On March 31, 1596, René Descartes was born to a farmer in the traditional French province of Touraine. Descartes’ mother had died when he was only one year old. Soon after, his father Joachim remarried and left Descartes to be raised by his grandmother, and eventually by his great­uncle. Caught in a familial turmoil, Descartes began to undertake formal education at a Jesuit college in La Flèche, France. After spending intermittent periods of time attending various universities and travelling Europe, he eventually found himself in the Netherlands at a college in Franeker (Watson). In 1628 Descartes began his philosophical career, at age 30, while simultaneously delving into research of both mathematics and the natural sciences. Descartes’ Meditations on First Philosophy,published in 1641, is made up of six separate Meditations in which Descartes begins by discarding all previously assumed knowledge or certainties. From this point forward, Descartes constructs new standards of fundamental knowledge and applies processes to verify information in an objective sense. In his first Meditation Descartes shares the following with readers of his work:

It is some years now since I realized how many false opinions I had accepted as true from childhood onwards, and that, whatever I had since built on such shaky foundations, could only be highly doubtful. Hence I saw that at some stage in my life the whole structure would have to be utterly demolished, and that I should have to begin again from the bottom up if I wished to construct something lasting and unshakeable in the sciences. But this seemed to be a massive task, and so I postponed it until I had reached the age when one is as fit as one will ever be to master the various disciplines. Hence I have delayed so long that now I should be at fault if I used up in deliberating the time that is left for acting. The moment has come, and so today I have discharged my mind from all its cares, and have carved out a space of untroubled leisure. I have withdrawn into seclusion and shall at last be able to devote myself seriously and without encumbrance to the task of destroying all my former opinions. (p. 17)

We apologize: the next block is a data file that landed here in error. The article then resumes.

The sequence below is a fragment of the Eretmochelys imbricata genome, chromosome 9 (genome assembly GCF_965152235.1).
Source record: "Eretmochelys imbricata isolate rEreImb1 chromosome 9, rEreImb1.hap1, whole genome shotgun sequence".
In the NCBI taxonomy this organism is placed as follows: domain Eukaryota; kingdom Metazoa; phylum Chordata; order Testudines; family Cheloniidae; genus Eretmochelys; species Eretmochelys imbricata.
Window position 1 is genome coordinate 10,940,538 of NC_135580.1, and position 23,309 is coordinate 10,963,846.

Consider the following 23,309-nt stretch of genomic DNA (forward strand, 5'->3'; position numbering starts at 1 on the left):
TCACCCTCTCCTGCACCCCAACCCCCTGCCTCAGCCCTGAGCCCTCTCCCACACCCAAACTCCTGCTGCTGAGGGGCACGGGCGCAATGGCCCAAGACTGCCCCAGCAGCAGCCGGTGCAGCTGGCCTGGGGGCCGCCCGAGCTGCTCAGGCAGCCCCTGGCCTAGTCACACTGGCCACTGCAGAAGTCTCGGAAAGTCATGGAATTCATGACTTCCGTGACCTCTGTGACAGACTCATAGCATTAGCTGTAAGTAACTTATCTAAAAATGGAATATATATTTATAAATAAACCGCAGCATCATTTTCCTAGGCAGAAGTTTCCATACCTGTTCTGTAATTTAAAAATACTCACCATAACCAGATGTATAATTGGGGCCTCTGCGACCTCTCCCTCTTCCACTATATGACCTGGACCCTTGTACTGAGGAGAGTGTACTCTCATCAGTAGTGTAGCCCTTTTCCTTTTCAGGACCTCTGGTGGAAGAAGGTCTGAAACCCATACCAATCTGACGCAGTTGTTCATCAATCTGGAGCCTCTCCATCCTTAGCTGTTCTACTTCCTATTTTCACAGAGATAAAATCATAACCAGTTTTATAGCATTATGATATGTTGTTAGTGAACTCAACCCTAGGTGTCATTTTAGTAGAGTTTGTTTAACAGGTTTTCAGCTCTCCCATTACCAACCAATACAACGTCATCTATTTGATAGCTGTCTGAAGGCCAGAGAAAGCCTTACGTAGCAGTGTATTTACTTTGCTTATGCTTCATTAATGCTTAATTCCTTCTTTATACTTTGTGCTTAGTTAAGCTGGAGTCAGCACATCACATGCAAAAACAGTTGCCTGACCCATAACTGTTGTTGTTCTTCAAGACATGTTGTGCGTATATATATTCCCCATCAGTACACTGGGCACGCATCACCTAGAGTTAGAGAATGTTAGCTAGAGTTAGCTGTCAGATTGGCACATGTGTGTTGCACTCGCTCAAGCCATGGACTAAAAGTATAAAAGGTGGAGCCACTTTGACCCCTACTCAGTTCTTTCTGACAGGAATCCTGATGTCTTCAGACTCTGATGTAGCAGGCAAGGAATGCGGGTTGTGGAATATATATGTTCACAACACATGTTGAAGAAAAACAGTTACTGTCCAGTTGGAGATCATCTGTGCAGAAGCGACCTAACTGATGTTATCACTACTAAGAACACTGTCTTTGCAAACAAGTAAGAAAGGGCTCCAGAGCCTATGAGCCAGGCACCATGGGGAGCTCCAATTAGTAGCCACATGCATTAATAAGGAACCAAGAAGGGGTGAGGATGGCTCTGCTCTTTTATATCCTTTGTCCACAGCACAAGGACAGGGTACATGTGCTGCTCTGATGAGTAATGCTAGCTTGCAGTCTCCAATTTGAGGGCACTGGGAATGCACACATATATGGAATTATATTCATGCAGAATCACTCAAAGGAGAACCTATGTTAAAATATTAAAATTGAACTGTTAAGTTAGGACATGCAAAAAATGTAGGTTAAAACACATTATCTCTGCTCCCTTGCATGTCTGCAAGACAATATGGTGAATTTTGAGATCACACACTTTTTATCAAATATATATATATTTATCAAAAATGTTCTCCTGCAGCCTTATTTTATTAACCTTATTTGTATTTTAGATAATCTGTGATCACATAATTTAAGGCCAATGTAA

Descartes had used doubt as a tool, he forced it from his mind whilst deriving incontrovertible knowledge, based upon the Cartesian doubt method of deductive reasoning. This allowed Descartes the ability to begin formulating a basis of which only intrinsic, foundational knowledge would stand.

Philosophy of “Cogito, Ergo Sum

In order for Descartes to have a fresh outlook on the ideas of certainty and knowledge, he had to throw away all preconceptions of knowledge that he had previously considered concrete or inherently truthful. The first beliefs Descartes rejected were those relating to the senses. Mainly, the idea that one believes in the existence of their own body, and everything that is observed by sight and touch. Because these senses are subjective, and can be present in dreams, they are discredited as fallacial knowledge. Descartes had often used the metaphor of a demon, or malevolent being controlling his life. Similar to the analogy of dreaming, Descartes would not be able to distinguish what in his life was created by the demon, and what was certain reality; his observations, knowledge, and possibly even his own ideas were subject to fabrication by an insidious force. Descartes was one of the first Philosophers to avail the word “idea” for his philosophies, using the definition of “whatever the mind directly perceives”. Because of this definition, an idea may exist as a method of thought, however not necessarily as a truthful reality.



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Title: Descartes and the "Cogito". Our Foundation of Philosophical Knowledge